Whether you’re a fantasy analyst or fantasy gamer, you should always spend some time on reviewing your process. Identifying areas you excelled and areas you failed will only make you stronger moving forward. Below are five questions that some of the TFA crew answered on our own process. Feel free to list your own hits and misses of 2016 in the comments below.
1. What was your biggest hit?
Kirk Cousins, Redskins
There were plenty of players I was high on this season, but Kirk Cousins really stands out to me. Many in the community had different takes on Cousins heading into the season. Some felt that Cousins 2015 season was a fluke and he was bound to regress. Well, for me. I felt that the Redskins offense was going to be very similar to the previous year. They failed to improve their rushing attack, which led to Cousins throwing the sixth most pass attempts (39 per game) in the league. He finished as QB5 after completing 72.5% of passes (7th-most), for 4,917 passing yards (third-most), 25 touchdowns (13th most), 12 INTs, and also found the end zone four times on the ground. Considering his ADP of QB14, he was the perfect late-round QB to target in 2016 and should have just as bright of a future in 2017. – Kevin Steele (@FantasyWrath13)
Cole Beasley, Cowboys
My biggest hit would have to be Cole Beasley. I owned Beasley in nearly every league I was in and for a good portion of the season, he anchored my receiving corps with a steady floor.
Cole Beasley finished the season with 833 yards on 75 receptions and 5 TDs making him the WR33 just behind Dez Bryant in PPR scoring, always PPR scoring. Beasley averaged 12.08 points per week and his weekly scores are listed below totaling 181.25 points. Through week 11 Beasley was the WR 22 which would have gave your team a fighting chance considering he was waiver wire fodder in even dynasty leagues this last summer.
Beasley wasn’t a league winner by any means but several hits with guys like Cole Beasley can make up for the misses on guys who underperform their high ADP or simply get injured. Hitting on contributors like this are the potatoes to the meat on a fantasy team. They aren’t the main course and they aren’t the most expensive, but potatoes and steak go together and create championship meals. – Justin McCasland (@MaclandJ)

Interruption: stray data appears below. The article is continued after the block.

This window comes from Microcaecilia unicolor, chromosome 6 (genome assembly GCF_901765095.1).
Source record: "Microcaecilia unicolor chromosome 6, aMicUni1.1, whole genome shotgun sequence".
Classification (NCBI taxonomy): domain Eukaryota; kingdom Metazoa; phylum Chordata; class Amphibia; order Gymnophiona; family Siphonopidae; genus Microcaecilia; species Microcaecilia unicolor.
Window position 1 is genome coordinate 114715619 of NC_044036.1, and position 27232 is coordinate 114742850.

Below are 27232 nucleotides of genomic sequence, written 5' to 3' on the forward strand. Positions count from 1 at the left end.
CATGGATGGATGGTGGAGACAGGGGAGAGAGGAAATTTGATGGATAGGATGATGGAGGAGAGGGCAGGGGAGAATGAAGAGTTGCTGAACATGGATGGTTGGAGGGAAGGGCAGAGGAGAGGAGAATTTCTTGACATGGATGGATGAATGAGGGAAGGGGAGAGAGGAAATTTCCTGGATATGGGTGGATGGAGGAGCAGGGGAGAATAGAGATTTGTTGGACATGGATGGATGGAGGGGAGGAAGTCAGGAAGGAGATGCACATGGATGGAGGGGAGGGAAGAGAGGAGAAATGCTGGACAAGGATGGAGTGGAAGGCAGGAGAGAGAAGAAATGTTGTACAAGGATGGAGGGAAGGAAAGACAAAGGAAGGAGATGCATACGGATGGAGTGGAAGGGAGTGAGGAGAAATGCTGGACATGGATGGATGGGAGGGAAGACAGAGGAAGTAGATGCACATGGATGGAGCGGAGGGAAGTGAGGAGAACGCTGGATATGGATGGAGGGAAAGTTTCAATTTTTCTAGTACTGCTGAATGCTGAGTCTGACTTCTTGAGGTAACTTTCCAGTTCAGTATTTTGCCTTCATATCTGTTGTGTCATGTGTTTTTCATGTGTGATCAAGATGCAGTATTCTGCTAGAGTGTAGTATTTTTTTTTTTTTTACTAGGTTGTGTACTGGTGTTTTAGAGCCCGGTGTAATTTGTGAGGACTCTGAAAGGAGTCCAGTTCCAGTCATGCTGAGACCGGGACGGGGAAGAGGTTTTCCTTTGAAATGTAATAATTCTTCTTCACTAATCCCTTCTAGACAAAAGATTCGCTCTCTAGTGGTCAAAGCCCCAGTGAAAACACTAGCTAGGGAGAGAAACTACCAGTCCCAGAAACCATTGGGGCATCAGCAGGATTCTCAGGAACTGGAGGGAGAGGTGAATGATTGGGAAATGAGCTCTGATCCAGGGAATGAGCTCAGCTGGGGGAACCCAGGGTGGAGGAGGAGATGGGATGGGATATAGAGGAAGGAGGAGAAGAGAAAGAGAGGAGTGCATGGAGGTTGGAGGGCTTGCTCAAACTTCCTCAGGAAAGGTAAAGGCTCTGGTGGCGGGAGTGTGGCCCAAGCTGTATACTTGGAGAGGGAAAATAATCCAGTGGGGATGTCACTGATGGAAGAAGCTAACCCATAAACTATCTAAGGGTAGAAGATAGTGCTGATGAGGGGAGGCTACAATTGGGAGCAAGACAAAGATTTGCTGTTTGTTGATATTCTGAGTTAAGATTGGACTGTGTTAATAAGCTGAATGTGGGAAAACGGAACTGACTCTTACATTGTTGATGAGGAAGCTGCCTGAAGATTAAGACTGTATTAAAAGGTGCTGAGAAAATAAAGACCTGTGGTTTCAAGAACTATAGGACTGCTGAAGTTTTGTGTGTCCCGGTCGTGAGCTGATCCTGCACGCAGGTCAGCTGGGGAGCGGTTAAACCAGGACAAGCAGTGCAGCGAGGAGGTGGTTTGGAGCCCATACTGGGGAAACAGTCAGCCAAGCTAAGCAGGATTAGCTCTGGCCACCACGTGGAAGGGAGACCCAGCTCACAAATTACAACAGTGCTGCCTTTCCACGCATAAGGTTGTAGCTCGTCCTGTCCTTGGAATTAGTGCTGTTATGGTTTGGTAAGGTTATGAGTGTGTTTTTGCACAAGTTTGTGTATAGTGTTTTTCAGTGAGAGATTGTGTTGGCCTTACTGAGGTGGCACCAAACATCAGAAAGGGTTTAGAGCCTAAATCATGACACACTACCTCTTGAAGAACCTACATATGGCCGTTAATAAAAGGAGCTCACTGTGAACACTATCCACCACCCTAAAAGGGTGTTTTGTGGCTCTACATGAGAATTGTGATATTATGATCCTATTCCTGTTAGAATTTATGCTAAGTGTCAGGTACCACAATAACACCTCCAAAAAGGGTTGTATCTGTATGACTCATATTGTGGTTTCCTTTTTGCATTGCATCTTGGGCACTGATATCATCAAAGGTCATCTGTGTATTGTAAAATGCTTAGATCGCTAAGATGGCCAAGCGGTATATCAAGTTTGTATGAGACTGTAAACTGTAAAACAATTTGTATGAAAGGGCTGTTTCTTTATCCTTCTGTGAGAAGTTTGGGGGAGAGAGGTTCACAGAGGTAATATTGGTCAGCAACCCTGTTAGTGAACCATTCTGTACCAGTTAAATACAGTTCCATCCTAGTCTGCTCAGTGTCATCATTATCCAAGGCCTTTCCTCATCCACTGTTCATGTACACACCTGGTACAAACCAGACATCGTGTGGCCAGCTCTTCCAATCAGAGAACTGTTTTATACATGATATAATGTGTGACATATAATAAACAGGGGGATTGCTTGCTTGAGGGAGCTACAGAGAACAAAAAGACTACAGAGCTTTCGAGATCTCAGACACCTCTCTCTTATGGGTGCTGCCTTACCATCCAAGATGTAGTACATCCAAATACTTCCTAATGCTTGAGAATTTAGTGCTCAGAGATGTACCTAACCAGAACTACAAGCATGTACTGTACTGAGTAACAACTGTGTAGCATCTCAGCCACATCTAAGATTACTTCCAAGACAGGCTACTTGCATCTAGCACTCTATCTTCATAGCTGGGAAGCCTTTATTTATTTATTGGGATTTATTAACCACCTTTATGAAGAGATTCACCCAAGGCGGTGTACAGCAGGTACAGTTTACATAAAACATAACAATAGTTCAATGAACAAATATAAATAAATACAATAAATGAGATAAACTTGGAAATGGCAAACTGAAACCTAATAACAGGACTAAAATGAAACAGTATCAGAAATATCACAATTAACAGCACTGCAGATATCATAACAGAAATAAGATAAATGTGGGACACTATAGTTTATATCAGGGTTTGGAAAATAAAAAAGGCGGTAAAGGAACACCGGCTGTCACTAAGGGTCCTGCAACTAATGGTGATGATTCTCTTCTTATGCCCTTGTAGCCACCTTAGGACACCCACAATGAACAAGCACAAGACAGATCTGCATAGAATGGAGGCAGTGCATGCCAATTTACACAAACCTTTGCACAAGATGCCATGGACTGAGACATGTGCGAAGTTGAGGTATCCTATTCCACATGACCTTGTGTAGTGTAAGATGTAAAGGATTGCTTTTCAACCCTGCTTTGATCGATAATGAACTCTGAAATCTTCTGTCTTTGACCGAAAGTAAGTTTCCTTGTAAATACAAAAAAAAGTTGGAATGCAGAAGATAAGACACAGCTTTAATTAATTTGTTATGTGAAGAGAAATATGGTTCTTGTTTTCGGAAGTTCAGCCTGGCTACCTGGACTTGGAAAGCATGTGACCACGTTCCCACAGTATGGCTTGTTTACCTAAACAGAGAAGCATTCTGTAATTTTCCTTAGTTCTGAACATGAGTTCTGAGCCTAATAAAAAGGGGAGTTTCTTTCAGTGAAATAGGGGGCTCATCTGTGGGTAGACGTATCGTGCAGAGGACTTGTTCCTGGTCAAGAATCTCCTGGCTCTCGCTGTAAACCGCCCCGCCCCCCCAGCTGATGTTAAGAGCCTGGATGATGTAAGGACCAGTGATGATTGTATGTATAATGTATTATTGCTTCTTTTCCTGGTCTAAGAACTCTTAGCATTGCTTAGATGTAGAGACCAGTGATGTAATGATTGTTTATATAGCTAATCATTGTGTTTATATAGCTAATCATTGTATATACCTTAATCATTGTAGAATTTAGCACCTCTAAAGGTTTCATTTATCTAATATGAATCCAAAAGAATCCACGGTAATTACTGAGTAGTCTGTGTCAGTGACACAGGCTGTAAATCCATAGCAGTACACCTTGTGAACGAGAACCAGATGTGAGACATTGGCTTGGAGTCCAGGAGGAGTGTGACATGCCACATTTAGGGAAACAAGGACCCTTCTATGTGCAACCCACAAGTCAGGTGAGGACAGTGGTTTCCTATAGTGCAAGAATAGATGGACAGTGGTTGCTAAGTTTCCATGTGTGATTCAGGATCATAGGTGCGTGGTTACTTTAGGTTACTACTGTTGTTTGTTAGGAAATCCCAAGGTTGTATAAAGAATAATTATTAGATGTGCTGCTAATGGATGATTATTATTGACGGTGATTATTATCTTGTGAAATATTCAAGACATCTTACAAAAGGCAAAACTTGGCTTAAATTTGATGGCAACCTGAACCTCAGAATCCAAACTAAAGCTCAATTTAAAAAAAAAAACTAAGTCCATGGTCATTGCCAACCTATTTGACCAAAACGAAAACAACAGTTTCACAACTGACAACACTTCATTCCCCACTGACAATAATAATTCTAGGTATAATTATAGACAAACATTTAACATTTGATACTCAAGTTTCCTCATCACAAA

DeMarco Murray, Titans
My biggest hit would probably be Demarco Murray. He was a top-5 RB all year and I owned him in almost every re-draft league I played in. For a talented starting running back to last into the 5th round of many leagues was a little bit ridiculous in my opinion. Watching Chip Kelly horrendously misuse him led many astray, but I knew he still had talent and would thrive in a system better suited to his needs. – Zach Marmer (@leagueedge)
LeSean McCoy, Bills
This year as a whole was one big hit for most of my leagues. I have played fantasy football a long time, but have never won four championships (out of 15 leagues, made playoffs in 11, 6 championship games) in one season. This year I did. I say that not to brag, but just to express how thankful I am for this, as it will probably never happen again.
The biggest part of that success came from snagging three specific players in nearly half of my leagues: Matt Ryan, LeSean McCoy & Antonio Brown. Antonio Brown was an obvious pick. And truth be told, QBs are a dime a dozen. So McCoy ended up being the most impactful player for me. Many people were down on McCoy, but as I wrote about in July, that was a huge mistake. In my single season redraft leagues, I grabbed McCoy in the 3rd (or 4th!) everywhere. In my dynasty startups, I was able to get him in the 5th or even 6th rounds because people hate running backs. LeSean McCoy was on two my championship-winning teams and four other rosters that made it to at least the league semi-finals. – Travis May (@FF_TravisM)
Matt Ryan, Falcons
This represented a difficult pick between Matt Ryan and Jordy Nelson for me since I supported both heavily in the preseason and both really outshined the critics. I have to go with Matt Ryan though, of course. Ryan finished the regular fantasy season as the #2 overall fantasy QB with 4944 yards, a massive 38 touchdowns, 74.3 completion %, and only 7 interceptions. I called Ryan one of my top undervalued fantasy players heading into the 2016 season, and he certainly proved me right. And, yes, I do think he will lead the Falcons to the ultimate victory in Superbowl 51.
Davante Adams, Packers
It’s been an inside joke for a majority year with my TFA peers, but I can’t help but tout my Davante pick back in week four of the season when the guy was rotting on the waiver wire. Flash forward to the end of 2016 season and Adams finished as WR 7 in standard leagues and WR 9 in PPR. He finished ahead of Amari Cooper, Jarvis Landry, Brandin Cooks, Doug Baldwin, Golden Tate. Hell, like I said, Adams was on waivers a quarter of the way into the season. Now I definitely didn’t see THAT kind of production coming, but when you have receivers that play in dominant passing offenses every option is relevant. The one thing I questioned was his catch rate which was still average for the season, but when you’re seeing 121 targets production is bound to follow. I’m hoping for a lot more Davante Adams calls next season. – Ryan Williams (@ryanalexander_w)
2. What was your biggest miss?
Marvin Jones, Lions
He sure made me look good through the first 7 weeks of the season, snagging 623 yards and 4 touchdowns on 33 catches. Jones ranked as #6 fantasy WR at that point, but we all know how this ended. He finished the 2016 season at the #37 fantasy WR overall, topped 50 yards only 3 times and had zero touchdowns past week 7. His poor second half performance quieted the expectations that Jones is a #1 WR and he’s been quoted as admitting drop issues and poor performance (but without much of an explanation). Either way, we can expect Jones’ hype to be tempered in 2017. – Jennifer Smith (@FF_Female920)
Markus Wheaton, Steelers